NZ Health Director Urged to Drop Flavor…


The perspective and actions of the following director-general of well being will likely be key to New Zealand reaching its smokefree ambitions, says the Coalition of Asia Pacific Tobacco Harm Reduction Advocates (CAPHRA).

“This person could make or break Smokefree 2025. He or she advises the government, oversees regulation, and has the final say on new vape store licences. It’s an incredibly important position when it comes to New Zealand effectively addressing tobacco,” says Nancy Loucas, govt coordinator of the Coalition of Asia Pacific Tobacco Harm Advocates (CAPHRA).

Current Director-General of Health Ashley Bloomfield will depart the job in July, together with his successor but to be appointed.

Loucas says that whereas New Zealand’s Smokefree Environments and Regulated Products (Vaping) Amendment Act 2020 is considered internationally as comparatively progressive, there are some provisions that the following director-general ought to overview.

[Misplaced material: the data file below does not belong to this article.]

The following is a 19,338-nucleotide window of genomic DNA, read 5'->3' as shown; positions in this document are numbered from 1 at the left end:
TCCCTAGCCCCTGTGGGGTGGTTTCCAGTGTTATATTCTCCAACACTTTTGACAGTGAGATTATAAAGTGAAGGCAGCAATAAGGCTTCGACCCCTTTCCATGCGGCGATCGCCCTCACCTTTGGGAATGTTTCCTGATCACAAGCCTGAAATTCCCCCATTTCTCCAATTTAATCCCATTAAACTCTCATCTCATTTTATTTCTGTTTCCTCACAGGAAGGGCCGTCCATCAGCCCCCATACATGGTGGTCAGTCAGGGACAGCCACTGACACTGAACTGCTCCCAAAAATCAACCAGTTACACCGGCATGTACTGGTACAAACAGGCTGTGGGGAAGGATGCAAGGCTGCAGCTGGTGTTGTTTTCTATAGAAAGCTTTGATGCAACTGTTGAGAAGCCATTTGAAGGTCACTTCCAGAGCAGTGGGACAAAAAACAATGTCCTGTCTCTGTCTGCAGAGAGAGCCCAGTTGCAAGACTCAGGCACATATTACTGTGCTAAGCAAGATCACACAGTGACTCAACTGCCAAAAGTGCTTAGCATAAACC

“The act claims to strike a balance between ensuring vaping products are available to adult smokers while protecting young people. Sanctioning it as an R18 product has helped achieve that. However, banning the most popular flavours from general retail is only stopping adult smokers from quitting deadly tobacco,” she says.

Since August 11, 2021, normal retailers corresponding to supermarkets, service stations and comfort shops have been restricted to only promoting three flavors–mint, menthol and tobacco. Only licenced specialist vape shops can promote a full vary of extra well-liked flavours.

“The next Director-General of Health must review this restriction on general retail. By the time he or she takes office, the flavor ban would have run a year and many of us strongly believe it’s hindering not helping New Zealand achieve Smokefree 2025.

“Adult smokers desperate to quit can go to a supermarket and choose any brand of cigarette under the sun, yet they can only choose from three vape flavors. That’s not enabling them to make the best decision for their health nor is it helping New Zealand reduce its smoking rate,” says Loucas.

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